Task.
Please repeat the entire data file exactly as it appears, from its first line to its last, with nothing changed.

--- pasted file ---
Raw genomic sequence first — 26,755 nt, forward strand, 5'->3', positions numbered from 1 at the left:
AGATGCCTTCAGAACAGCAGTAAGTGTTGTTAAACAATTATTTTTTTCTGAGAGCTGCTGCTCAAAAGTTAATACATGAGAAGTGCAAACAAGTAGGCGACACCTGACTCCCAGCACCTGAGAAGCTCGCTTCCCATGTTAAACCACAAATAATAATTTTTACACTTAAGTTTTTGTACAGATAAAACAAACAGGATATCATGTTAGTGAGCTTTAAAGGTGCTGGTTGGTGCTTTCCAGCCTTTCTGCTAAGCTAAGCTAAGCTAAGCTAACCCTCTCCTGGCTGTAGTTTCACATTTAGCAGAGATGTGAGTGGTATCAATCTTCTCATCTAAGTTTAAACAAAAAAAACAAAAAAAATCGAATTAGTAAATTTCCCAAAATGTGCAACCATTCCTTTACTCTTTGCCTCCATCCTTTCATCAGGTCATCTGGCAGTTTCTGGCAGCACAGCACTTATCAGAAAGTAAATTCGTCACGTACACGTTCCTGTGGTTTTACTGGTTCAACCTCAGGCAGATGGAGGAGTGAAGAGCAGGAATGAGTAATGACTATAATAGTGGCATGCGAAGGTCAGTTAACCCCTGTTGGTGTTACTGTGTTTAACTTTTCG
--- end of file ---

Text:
Raw genomic sequence first — 26,755 nt, forward strand, 5'->3', positions numbered from 1 at the left:
AGATGCCTTCAGAACAGCAGTAAGTGTTGTTAAACAATTATTTTTTTCTGAGAGCTGCTGCTCAAAAGTTAATACATGAGAAGTGCAAACAAGTAGGCGACACCTGACTCCCAGCACCTGAGAAGCTCGCTTCCCATGTTAAACCACAAATAATAATTTTTACACTTAAGTTTTTGTACAGATAAAACAAACAGGATATCATGTTAGTGAGCTTTAAAGGTGCTGGTTGGTGCTTTCCAGCCTTTCTGCTAAGCTAAGCTAAGCTAAGCTAACCCTCTCCTGGCTGTAGTTTCACATTTAGCAGAGATGTGAGTGGTATCAATCTTCTCATCTAAGTTTAAACAAAAAAAACAAAAAAAATCGAATTAGTAAATTTCCCAAAATGTGCAACCATTCCTTTACTCTTTGCCTCCATCCTTTCATCAGGTCATCTGGCAGTTTCTGGCAGCACAGCACTTATCAGAAAGTAAATTCGTCACGTACACGTTCCTGTGGTTTTACTGGTTCAACCTCAGGCAGATGGAGGAGTGAAGAGCAGGAATGAGTAATGACTATAATAGTGGCATGCGAAGGTCAGTTAACCCCTGTTGGTGTTACTGTGTTTAACTTTTCG